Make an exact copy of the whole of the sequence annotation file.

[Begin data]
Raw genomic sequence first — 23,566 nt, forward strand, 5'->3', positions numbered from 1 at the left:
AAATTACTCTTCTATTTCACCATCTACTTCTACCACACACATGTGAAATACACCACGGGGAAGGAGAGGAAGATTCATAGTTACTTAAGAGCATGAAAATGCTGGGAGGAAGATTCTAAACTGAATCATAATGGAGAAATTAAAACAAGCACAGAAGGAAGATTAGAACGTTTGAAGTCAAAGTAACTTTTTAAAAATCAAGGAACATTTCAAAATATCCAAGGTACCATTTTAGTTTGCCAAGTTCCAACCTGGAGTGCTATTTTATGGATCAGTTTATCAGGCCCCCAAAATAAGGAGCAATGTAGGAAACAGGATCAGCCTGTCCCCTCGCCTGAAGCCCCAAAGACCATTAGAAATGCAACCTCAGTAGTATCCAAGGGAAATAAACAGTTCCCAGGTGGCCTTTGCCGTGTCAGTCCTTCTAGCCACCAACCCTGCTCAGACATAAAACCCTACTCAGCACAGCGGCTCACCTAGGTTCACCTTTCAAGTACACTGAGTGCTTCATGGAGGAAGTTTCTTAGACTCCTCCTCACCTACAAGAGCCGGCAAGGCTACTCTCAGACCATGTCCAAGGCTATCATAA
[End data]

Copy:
Raw genomic sequence first — 23,566 nt, forward strand, 5'->3', positions numbered from 1 at the left:
AAATTACTCTTCTATTTCACCATCTACTTCTACCACACACATGTGAAATACACCACGGGGAAGGAGAGGAAGATTCATAGTTACTTAAGAGCATGAAAATGCTGGGAGGAAGATTCTAAACTGAATCATAATGGAGAAATTAAAACAAGCACAGAAGGAAGATTAGAACGTTTGAAGTCAAAGTAACTTTTTAAAAATCAAGGAACATTTCAAAATATCCAAGGTACCATTTTAGTTTGCCAAGTTCCAACCTGGAGTGCTATTTTATGGATCAGTTTATCAGGCCCCCAAAATAAGGAGCAATGTAGGAAACAGGATCAGCCTGTCCCCTCGCCTGAAGCCCCAAAGACCATTAGAAATGCAACCTCAGTAGTATCCAAGGGAAATAAACAGTTCCCAGGTGGCCTTTGCCGTGTCAGTCCTTCTAGCCACCAACCCTGCTCAGACATAAAACCCTACTCAGCACAGCGGCTCACCTAGGTTCACCTTTCAAGTACACTGAGTGCTTCATGGAGGAAGTTTCTTAGACTCCTCCTCACCTACAAGAGCCGGCAAGGCTACTCTCAGACCATGTCCAAGGCTATCATAA